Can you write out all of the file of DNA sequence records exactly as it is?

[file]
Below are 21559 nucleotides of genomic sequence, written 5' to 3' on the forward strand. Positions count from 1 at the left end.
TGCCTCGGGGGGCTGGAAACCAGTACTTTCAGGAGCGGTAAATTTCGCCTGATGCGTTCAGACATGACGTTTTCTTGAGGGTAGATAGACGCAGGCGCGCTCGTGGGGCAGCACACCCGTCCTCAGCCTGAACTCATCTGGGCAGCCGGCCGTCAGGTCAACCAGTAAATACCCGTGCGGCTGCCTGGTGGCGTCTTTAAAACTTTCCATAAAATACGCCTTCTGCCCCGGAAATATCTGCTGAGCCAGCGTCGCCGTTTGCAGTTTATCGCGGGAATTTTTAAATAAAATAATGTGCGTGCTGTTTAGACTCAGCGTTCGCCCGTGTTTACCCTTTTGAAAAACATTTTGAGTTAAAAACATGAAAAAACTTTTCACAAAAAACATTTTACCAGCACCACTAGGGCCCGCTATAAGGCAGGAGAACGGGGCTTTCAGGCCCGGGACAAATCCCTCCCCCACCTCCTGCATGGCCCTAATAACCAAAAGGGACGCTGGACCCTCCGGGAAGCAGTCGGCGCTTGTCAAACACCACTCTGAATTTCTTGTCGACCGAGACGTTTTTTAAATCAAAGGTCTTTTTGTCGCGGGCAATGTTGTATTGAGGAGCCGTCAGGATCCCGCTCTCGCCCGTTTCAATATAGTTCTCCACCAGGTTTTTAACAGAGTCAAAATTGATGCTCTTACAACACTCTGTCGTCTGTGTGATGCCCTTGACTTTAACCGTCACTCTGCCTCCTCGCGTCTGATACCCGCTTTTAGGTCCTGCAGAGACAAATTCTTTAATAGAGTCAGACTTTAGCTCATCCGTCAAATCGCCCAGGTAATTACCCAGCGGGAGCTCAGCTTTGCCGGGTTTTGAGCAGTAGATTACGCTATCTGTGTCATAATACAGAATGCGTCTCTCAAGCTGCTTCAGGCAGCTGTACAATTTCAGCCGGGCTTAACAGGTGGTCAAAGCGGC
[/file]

Below are 21559 nucleotides of genomic sequence, written 5' to 3' on the forward strand. Positions count from 1 at the left end.
TGCCTCGGGGGGCTGGAAACCAGTACTTTCAGGAGCGGTAAATTTCGCCTGATGCGTTCAGACATGACGTTTTCTTGAGGGTAGATAGACGCAGGCGCGCTCGTGGGGCAGCACACCCGTCCTCAGCCTGAACTCATCTGGGCAGCCGGCCGTCAGGTCAACCAGTAAATACCCGTGCGGCTGCCTGGTGGCGTCTTTAAAACTTTCCATAAAATACGCCTTCTGCCCCGGAAATATCTGCTGAGCCAGCGTCGCCGTTTGCAGTTTATCGCGGGAATTTTTAAATAAAATAATGTGCGTGCTGTTTAGACTCAGCGTTCGCCCGTGTTTACCCTTTTGAAAAACATTTTGAGTTAAAAACATGAAAAAACTTTTCACAAAAAACATTTTACCAGCACCACTAGGGCCCGCTATAAGGCAGGAGAACGGGGCTTTCAGGCCCGGGACAAATCCCTCCCCCACCTCCTGCATGGCCCTAATAACCAAAAGGGACGCTGGACCCTCCGGGAAGCAGTCGGCGCTTGTCAAACACCACTCTGAATTTCTTGTCGACCGAGACGTTTTTTAAATCAAAGGTCTTTTTGTCGCGGGCAATGTTGTATTGAGGAGCCGTCAGGATCCCGCTCTCGCCCGTTTCAATATAGTTCTCCACCAGGTTTTTAACAGAGTCAAAATTGATGCTCTTACAACACTCTGTCGTCTGTGTGATGCCCTTGACTTTAACCGTCACTCTGCCTCCTCGCGTCTGATACCCGCTTTTAGGTCCTGCAGAGACAAATTCTTTAATAGAGTCAGACTTTAGCTCATCCGTCAAATCGCCCAGGTAATTACCCAGCGGGAGCTCAGCTTTGCCGGGTTTTGAGCAGTAGATTACGCTATCTGTGTCATAATACAGAATGCGTCTCTCAAGCTGCTTCAGGCAGCTGTACAATTTCAGCCGGGCTTAACAGGTGGTCAAAGCGGC